Neutrinos are ghostly particles emitted as a by-product of various nuclear reactions, and were first proposed by Wolfgang Pauli and Enrico Fermi in an attempt to explain some of the most bizarre aspects of beta decay. Since the neutrino is electrically uncharged and has no (or perhaps negligible) mass, the means by which it can interact with ordinary matter and hence be detected are limited to events involving the weak nuclear force. There are only two known methods by which this can happen, inverse beta decay is one (neutral current reactions involving the Z particle are the only other way known to science as of this writing).

Basically inverse beta decay is just that, the reverse of regular beta decay or positron emission. It involves a proton absorbing an antineutrino, transforming into a neutron and a positron, or perhaps a neutron absorbing a neutrino, becoming a proton and an electron:

p + ν* -> n + e+

n + ν -> p + e-

(the antineutrino ν* should actually have an overline, but this is unfortunately the best I can do with HTML).

To be more precise, what happens in the first case is the antineutrino comes close enough to one of the up quarks inside the proton, the antineutrino emits a W - particle, turning into a positron in the process. The up quark absorbs the W particle and becomes a down quark as a result. In the second case the roles are reversed, neutrino emits a W + particle, turning a down quark into an up quark as a result. This is essentially the reverse process involved in normal beta decays. As one might imagine, the interaction has an extremely low probability of occurring, as it requires that the neutrino come close enough to a particle to exchange W particles, which are so heavy that their effective range is about 3 × 10-17 m (smaller than the size of a proton or neutron!), but again, these probabilities are definitely not zero.

The first experiments that confirmed the existence of neutrinos used this method, and most neutrino observatories (until the Sudbury Neutrino Observatory) exclusively used this method in studying these elusive particles. In 1953, Frederick Reines and Clyde Cowan used this reaction to produce the first conclusive proof of the existence of neutrinos by using the considerable neutrino flux coming from a running nuclear reactor. They dissolved cadmium chloride into a tank of water, and surrounded the tank with sensitive gamma ray detectors, and placed it near the nuclear reactor at Hanford (one of the first operational reactors in the world). The thinking was that the hydrogen nuclei (protons) that made up the water would wind up experiencing inverse beta decay from the neutrino flux coming from the nuclear reactor. If something like that happened, the positron released would quickly find an electron somewhere and two 0.51 MeV gamma rays would be emitted in the resulting pair annihilation. The neutron that the proton had become due to the inverse beta decay would eventually migrate through the water and within a few microseconds would get captured by one of the cadmium nuclei. The heavier cadmium nucleus would be unstable, and wind up emitting gamma rays in its radiocative decay, which would also be seen by the detectors. They wound up detecting too many spurious events that could be from cosmic rays as well as from inverse beta decay, so in 1955 they moved the setup to the new reactor at Savannah River, which was better shielded than the one at Hanford. There, they confirmed the neutrino hypothesis by noting the difference in number of inverse beta decay events with the reactor on and off, 21 years after Pauli and Fermi first formulated their hypothesis. Reines and Cowan had to wait twice as long themselves before their discovery was seriously recognized, as it was only in 1995, 40 years later, that Reines received a Nobel Prize in Physics for his attempts at confirming the neutrino hypothesis (Cowan having died in 1974).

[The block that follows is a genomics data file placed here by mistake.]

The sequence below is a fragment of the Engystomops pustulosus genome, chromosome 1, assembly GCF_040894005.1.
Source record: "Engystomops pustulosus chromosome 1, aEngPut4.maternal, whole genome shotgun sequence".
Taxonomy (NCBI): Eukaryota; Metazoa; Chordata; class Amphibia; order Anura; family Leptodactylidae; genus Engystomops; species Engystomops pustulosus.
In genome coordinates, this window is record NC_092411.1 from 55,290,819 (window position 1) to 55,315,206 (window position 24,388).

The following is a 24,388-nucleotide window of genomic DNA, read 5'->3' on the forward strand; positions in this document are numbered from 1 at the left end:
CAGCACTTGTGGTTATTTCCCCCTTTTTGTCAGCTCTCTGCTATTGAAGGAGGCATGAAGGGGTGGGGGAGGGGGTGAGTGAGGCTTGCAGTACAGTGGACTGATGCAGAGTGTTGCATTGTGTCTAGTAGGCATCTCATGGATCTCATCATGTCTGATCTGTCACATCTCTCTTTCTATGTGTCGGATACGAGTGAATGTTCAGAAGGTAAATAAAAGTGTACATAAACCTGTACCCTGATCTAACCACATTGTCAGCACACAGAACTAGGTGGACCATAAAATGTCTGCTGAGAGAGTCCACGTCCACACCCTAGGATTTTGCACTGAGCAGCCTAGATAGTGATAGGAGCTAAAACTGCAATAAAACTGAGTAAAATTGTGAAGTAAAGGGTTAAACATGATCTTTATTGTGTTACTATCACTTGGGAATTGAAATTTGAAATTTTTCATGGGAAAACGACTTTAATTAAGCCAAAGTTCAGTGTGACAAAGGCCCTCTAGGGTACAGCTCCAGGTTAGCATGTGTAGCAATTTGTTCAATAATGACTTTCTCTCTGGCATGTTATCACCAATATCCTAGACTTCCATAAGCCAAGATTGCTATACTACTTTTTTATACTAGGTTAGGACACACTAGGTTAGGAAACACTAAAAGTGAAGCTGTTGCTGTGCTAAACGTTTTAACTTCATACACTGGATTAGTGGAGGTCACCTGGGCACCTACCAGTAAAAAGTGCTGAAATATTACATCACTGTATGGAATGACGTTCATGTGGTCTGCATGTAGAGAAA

Arthur Beiser, Concepts of Modern Physics

Rubin H. Landau, Quantum Mechanics II

Dennis Silverman, "The First Detection of The Neutrino",